Oxford Street, pictured in 1923, was the perfect target for The Forty Thieves (Image: Hulton Archives / GETTY)

Dressers clad in striking fur coats and glamorous hats, women peering out of their ID photos in the Police Gazette alongside a veritable gallery of hardened male criminal thugs seem distinctly out of place. But on closer inspection, there is undoubtedly something steel in their eyes, a harshness that endures almost 100 years after their arrests.

Looking insolently into the camera lens, it is far from clear whether a spell in Holloway Prison will deter them from their chosen profession.

For these are the faces of the famous and powerful girl gang, the so-called Forty Thieves, who have made rich collections by stealing luxury items such as furs, silk stockings and jewelry from prestigious London stores. in the first half of the twentieth century. .

The Forty Thieves dressed the room, posing as wealthy, bored housewives lazily walking the store’s rails. In fact, they came from some of South London’s worst slums and were a highly organized and sophisticated gang.

Working in teams of three or four, they would ‘weave’ – as shoplifting was then called – three times a week, steaming through the shops before collecting their loot in taxis and cars waiting in. outside. Under their clothes, they wore specially adapted petticoats with hidden pockets or loose bloomers with elastic at the knee, called “hoister drawers”.

The furs were rolled up on the hanger and pulled down from their breeches when the seller was distracted. Jewelry and watches were ripped off counters, traded for worthless fakes, and hidden under their hats or even in their hair.

The gang was so notorious that its ringleaders regularly appeared in a secret criminal register, now kept by the National Archives. This ledger and the Police Gazette existed to help officers apprehend the most persistent and cunning offenders.

But no interrogation will ever persuade them to reveal the secrets of the gang, as they adhere to a strict code of loyalty to their leader, who is named “Queen”.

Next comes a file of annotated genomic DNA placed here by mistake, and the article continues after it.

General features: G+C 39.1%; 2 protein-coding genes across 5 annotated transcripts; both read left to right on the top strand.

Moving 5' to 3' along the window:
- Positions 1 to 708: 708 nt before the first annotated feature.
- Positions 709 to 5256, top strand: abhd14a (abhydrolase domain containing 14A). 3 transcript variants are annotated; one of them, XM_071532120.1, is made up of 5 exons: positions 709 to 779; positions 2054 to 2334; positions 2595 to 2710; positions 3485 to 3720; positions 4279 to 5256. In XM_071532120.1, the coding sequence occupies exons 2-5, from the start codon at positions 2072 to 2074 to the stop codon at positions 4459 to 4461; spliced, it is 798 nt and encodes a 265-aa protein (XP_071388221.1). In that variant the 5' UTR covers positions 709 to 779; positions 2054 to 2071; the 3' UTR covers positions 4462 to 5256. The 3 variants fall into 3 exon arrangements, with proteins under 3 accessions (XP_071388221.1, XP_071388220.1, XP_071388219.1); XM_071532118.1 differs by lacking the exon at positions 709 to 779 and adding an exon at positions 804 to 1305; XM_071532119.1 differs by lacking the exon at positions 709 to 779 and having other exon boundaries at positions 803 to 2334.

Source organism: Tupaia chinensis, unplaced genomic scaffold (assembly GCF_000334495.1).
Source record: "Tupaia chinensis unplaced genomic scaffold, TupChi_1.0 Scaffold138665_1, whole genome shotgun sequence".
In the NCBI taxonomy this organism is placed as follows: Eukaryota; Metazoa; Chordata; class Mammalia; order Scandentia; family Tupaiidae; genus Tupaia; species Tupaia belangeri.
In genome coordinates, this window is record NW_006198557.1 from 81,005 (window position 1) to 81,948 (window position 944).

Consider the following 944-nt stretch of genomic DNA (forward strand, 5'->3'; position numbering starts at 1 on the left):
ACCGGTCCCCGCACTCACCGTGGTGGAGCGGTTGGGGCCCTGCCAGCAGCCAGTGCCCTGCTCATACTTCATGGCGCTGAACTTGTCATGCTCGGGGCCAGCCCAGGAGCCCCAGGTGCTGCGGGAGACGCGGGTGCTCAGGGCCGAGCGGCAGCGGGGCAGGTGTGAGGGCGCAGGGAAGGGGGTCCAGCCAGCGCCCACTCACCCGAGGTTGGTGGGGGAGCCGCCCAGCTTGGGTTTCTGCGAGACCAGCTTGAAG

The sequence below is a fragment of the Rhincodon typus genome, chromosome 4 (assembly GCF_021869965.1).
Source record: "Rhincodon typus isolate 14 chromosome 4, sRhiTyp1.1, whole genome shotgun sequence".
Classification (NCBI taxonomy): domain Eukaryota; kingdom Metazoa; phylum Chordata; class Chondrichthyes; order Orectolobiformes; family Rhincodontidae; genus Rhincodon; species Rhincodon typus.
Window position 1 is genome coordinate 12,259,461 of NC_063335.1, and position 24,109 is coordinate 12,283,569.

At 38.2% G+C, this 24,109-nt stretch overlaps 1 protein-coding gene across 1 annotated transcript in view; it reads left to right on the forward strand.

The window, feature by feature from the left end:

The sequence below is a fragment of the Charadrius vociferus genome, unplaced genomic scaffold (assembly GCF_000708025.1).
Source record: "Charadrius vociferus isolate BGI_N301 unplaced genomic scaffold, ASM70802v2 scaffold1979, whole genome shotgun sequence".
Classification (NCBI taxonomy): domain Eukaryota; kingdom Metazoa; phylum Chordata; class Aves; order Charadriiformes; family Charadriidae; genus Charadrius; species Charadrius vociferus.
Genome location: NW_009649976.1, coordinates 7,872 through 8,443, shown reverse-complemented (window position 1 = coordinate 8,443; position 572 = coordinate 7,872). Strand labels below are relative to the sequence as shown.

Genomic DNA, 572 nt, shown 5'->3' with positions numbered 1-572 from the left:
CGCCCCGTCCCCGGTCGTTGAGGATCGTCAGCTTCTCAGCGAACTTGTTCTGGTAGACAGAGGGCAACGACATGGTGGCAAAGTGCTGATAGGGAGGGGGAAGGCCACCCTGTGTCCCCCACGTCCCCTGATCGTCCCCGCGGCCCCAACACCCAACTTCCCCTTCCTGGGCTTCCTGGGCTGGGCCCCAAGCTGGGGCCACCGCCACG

The tale of their crimes reads like a female Peaky Blinders and some of these larger-than-life characters inspired my latest novel Queen Of Thieves, the first in a planned trilogy featuring strong, subversive women.

I felt it was time to reassess London gangs. It wasn’t just a man’s world, despite the countless inches of column still devoted to poring over the Kray Twins phenomenon.

The other side of the story is about these fiery women and it’s perhaps more fascinating given the limited powers these working class girls had to earn a living wage.

To be a career thief and a woman was to overturn all the social norms of the time. Their most famous queen, Alice Diamond, the daughter of a dock worker, was known for her row of diamond rings that also acted as a feather duster, and, Heated in her Bentley, she was rarely seen without a sable coat or a stole. of mink slung over the shoulder.

On their own land, in the slums of Elephant and Castle and Waterloo, Diamond ruled with such brutality that it earned him the respect of Soho crime bosses in the male-dominated underworld. Gangsters, including “Mad” Frankie Fraser – whose sister Eva was a gang member – then reverently spoke of The Forty Thieves.

ID photos

The record of their crimes reads as a woman Peaky Blinders (Image: DX functionality)

Alice Diamond has applied a code of conduct, including never helping a police officer or informing. Members turned over anything pinched to their queen, in return for a generous weekly salary.

When the heat was in London, they made flight trips to Southend, Brighton, Liverpool and Manchester. One of their favorite tricks to escape capture was to send their loot back to London or drop a suitcase full of stolen furs into the luggage locker at the station, to be picked up later.